Ed. note: This post is part of the Spotlight on Commerce  series highlighting members of the Department of Commerce and their contributions to an Economy Built to Last.
Guest blog post by Tené Dolphin, Chief of Staff, Economic Development Administration 
February is always a special time for our nation to remember the contributions of African Americans, but I never limit my celebration of Black History to just one month. As a child growing up in the historically rich city of Philadelphia, I learned about the men and women who made remarkable contributions to not only our community, but to our country and to the world. Certainly the significance of the election of the first African American President of the United States is particularly noteworthy during this time of reflection and introspection. I am filled with pride and deep emotion when I recall the struggles and triumphs of the past, and observe the advances we continue to make together as Americans.
Over the last four years, I have served in two leadership positions within the U.S. Department of Commerce. Today, as Chief of Staff at the Economic Development Administration, I am encouraged by how Commerce’s priorities align with the administration’s goals and by how we are uniquely positioned to play a significant role in implementing the president’s economic agenda to put more Americans back to work and invest in the industries of the future that will increase our nation’s competitiveness. In my role, I work to lead program operations, staff development, and other general management efforts. I routinely serve as management liaison for agency labor management council, departmental labor management council, other Commerce bureaus, federal agencies, and the White House.
Before joining the Obama administration, I served as Chief of Staff for Washington D.C. Mayor Adrian Fenty. I haven’t been involved in the political scene a long time as I just began my political career during the 2004 presidential campaign cycle at the Democratic National Committee. In between political experience involvement I spent time honing my skills in various private sector positions where I focused on operations. With all of my varied experiences, one of my most rewarding opportunities was serving as an educator for several years in Maryland's Prince George’s County. There I initiated a program to celebrate the contribution of African Americans. My third grade class did an amazing job during a school wide assembly sharing their new-found knowledge with their peers and parents.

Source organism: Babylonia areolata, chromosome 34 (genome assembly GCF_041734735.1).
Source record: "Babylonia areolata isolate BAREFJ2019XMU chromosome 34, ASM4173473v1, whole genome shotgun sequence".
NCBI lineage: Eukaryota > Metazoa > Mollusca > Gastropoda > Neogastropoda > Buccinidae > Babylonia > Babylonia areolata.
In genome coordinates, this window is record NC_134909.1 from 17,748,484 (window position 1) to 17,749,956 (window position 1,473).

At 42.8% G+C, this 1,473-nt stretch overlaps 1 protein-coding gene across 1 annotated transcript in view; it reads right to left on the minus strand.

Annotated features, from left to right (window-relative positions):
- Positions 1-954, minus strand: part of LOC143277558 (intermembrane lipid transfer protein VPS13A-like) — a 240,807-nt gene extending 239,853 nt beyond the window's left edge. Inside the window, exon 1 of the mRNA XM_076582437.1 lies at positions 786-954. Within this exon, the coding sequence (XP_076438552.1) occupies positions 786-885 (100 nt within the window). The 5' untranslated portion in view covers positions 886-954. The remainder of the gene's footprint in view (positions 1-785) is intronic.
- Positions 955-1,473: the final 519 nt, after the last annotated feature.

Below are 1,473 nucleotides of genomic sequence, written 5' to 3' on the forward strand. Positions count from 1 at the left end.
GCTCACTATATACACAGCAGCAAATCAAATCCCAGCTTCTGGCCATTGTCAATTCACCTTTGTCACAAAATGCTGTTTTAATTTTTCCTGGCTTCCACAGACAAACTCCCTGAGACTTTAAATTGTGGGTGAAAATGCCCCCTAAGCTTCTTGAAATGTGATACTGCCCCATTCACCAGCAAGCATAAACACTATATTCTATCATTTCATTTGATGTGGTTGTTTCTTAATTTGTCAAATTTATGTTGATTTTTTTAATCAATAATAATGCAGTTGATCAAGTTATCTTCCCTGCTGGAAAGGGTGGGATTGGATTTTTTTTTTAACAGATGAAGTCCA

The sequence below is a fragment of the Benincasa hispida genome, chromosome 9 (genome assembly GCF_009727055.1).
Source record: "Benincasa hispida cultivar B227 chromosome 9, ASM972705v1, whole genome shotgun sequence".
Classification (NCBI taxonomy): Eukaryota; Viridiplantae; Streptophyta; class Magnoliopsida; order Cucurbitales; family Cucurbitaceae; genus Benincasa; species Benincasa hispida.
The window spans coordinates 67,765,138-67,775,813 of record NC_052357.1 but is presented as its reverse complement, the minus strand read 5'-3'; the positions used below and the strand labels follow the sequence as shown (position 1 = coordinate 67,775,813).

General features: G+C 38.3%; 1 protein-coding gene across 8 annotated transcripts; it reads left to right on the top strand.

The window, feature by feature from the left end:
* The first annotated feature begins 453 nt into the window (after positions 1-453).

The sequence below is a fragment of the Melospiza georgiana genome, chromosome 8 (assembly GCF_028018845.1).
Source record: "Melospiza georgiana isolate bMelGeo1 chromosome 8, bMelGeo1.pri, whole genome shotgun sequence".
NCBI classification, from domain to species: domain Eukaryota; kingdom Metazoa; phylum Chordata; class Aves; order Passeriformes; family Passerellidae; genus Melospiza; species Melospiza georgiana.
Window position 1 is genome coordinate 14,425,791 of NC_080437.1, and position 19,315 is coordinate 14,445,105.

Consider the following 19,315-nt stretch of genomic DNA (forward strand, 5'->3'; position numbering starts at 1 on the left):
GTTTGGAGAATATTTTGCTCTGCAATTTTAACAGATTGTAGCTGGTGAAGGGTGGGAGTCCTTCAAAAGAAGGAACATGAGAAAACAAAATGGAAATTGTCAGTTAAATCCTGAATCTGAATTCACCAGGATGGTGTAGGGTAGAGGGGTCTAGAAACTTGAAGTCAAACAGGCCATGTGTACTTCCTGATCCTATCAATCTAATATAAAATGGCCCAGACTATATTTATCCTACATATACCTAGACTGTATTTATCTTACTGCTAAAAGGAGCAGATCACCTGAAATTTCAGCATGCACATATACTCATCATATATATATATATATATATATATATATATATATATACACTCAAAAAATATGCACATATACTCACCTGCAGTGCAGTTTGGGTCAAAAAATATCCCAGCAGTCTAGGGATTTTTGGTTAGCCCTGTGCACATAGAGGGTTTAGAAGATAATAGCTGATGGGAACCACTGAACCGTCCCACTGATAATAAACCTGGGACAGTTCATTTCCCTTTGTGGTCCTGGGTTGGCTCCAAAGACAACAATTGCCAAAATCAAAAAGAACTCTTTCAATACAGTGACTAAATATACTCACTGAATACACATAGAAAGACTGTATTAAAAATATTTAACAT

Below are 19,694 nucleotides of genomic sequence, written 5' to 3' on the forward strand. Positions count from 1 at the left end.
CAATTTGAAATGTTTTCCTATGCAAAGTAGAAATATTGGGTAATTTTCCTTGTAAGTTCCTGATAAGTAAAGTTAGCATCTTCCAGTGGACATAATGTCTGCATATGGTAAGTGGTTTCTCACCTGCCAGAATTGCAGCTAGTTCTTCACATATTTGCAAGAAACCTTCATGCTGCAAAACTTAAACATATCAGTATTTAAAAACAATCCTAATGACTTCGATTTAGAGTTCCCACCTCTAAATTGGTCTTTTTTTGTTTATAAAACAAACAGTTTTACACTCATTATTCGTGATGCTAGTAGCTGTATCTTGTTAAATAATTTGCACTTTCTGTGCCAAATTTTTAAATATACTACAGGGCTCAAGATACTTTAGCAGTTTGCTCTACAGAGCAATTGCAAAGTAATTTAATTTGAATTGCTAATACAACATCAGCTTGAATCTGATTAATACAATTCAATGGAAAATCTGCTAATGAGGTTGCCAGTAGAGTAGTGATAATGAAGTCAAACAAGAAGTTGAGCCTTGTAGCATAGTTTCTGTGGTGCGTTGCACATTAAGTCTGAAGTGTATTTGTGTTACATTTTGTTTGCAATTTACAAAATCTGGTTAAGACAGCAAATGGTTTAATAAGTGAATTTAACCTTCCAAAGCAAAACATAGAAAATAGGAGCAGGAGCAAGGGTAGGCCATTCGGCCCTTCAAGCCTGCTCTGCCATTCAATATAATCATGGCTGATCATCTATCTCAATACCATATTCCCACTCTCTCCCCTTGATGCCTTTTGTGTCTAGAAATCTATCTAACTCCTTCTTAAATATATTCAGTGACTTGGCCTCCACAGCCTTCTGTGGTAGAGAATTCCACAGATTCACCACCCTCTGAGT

Before starting my professional career, I attended Howard University, a Historically Black University (HBCU) in Washington, D.C., where I majored in psychology and minored in African American Studies. I also was a charter member of the Howard collegiate chapter of the National Council of Negro Women (NCNW).
I am happy to have a chance to continue celebrating Black History month in my workplace. I am particularly proud this year because Commerce’s event recognizes my sorority’s centennial. The keynote speaker is Gwendolyn Boyd, who was appointed by President Obama to serve as a Member of the Board of Trustees of the Barry Goldwater Scholarship and Excellence in Education Foundation, and is the past National President of Delta Sigma Theta Sorority, Inc., the nation’s largest African American public service sorority. As an active member for 21 years, I continue to be inspired by my sorority’s commitment to service and academic excellence.
My dedication to service goes beyond my work in the sorority as I serve on the board of Friends of the National Arboretum and the Board of Stewards at Reid Temple AME Church in Maryland. I also am honored to be a mentor a number of remarkable young students both past and present. Among some of my most memorable service projects are building houses with Habitat for Humanity, running in Race for the Cure, working with children in Johannesburg and providing meals to many of our city's residents.
I am proud that my profession affords me the opportunity to continue to serve others. The work we do at Commerce and the expectation that President Obama has for those in his administration, is singularly focused on making this country better for everyone.